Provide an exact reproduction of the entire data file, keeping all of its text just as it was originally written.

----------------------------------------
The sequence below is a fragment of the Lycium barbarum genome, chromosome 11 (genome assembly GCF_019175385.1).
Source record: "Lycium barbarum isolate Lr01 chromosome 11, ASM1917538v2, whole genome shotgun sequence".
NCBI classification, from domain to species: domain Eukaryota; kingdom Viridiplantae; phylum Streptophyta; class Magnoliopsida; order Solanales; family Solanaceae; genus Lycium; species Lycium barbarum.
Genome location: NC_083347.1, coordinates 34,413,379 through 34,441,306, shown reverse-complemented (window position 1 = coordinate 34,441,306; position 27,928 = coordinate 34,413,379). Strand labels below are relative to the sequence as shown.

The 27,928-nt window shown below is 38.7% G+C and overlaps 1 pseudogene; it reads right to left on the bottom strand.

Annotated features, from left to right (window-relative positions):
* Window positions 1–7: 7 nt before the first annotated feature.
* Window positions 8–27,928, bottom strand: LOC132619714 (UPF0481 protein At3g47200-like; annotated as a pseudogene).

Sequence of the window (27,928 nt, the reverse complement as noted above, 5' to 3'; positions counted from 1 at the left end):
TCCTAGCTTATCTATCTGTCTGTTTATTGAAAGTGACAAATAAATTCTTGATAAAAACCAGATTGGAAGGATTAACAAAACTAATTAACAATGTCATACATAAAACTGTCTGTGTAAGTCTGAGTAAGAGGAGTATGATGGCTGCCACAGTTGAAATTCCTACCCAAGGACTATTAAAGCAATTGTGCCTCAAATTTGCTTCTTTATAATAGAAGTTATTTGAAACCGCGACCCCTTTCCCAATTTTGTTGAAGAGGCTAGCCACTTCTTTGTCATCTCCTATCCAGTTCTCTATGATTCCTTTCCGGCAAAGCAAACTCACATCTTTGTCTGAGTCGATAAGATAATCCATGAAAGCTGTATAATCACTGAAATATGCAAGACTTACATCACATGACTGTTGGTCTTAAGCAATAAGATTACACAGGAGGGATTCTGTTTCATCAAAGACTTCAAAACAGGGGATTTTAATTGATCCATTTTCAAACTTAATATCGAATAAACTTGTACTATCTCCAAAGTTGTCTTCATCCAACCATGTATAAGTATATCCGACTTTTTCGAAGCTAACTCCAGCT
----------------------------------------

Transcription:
The sequence below is a fragment of the Lycium barbarum genome, chromosome 11 (genome assembly GCF_019175385.1).
Source record: "Lycium barbarum isolate Lr01 chromosome 11, ASM1917538v2, whole genome shotgun sequence".
NCBI classification, from domain to species: domain Eukaryota; kingdom Viridiplantae; phylum Streptophyta; class Magnoliopsida; order Solanales; family Solanaceae; genus Lycium; species Lycium barbarum.
Genome location: NC_083347.1, coordinates 34,413,379 through 34,441,306, shown reverse-complemented (window position 1 = coordinate 34,441,306; position 27,928 = coordinate 34,413,379). Strand labels below are relative to the sequence as shown.

The 27,928-nt window shown below is 38.7% G+C and overlaps 1 pseudogene; it reads right to left on the bottom strand.

Annotated features, from left to right (window-relative positions):
* Window positions 1–7: 7 nt before the first annotated feature.
* Window positions 8–27,928, bottom strand: LOC132619714 (UPF0481 protein At3g47200-like; annotated as a pseudogene).

Sequence of the window (27,928 nt, the reverse complement as noted above, 5' to 3'; positions counted from 1 at the left end):
TCCTAGCTTATCTATCTGTCTGTTTATTGAAAGTGACAAATAAATTCTTGATAAAAACCAGATTGGAAGGATTAACAAAACTAATTAACAATGTCATACATAAAACTGTCTGTGTAAGTCTGAGTAAGAGGAGTATGATGGCTGCCACAGTTGAAATTCCTACCCAAGGACTATTAAAGCAATTGTGCCTCAAATTTGCTTCTTTATAATAGAAGTTATTTGAAACCGCGACCCCTTTCCCAATTTTGTTGAAGAGGCTAGCCACTTCTTTGTCATCTCCTATCCAGTTCTCTATGATTCCTTTCCGGCAAAGCAAACTCACATCTTTGTCTGAGTCGATAAGATAATCCATGAAAGCTGTATAATCACTGAAATATGCAAGACTTACATCACATGACTGTTGGTCTTAAGCAATAAGATTACACAGGAGGGATTCTGTTTCATCAAAGACTTCAAAACAGGGGATTTTAATTGATCCATTTTCAAACTTAATATCGAATAAACTTGTACTATCTCCAAAGTTGTCTTCATCCAACCATGTATAAGTATATCCGACTTTTTCGAAGCTAACTCCAGCT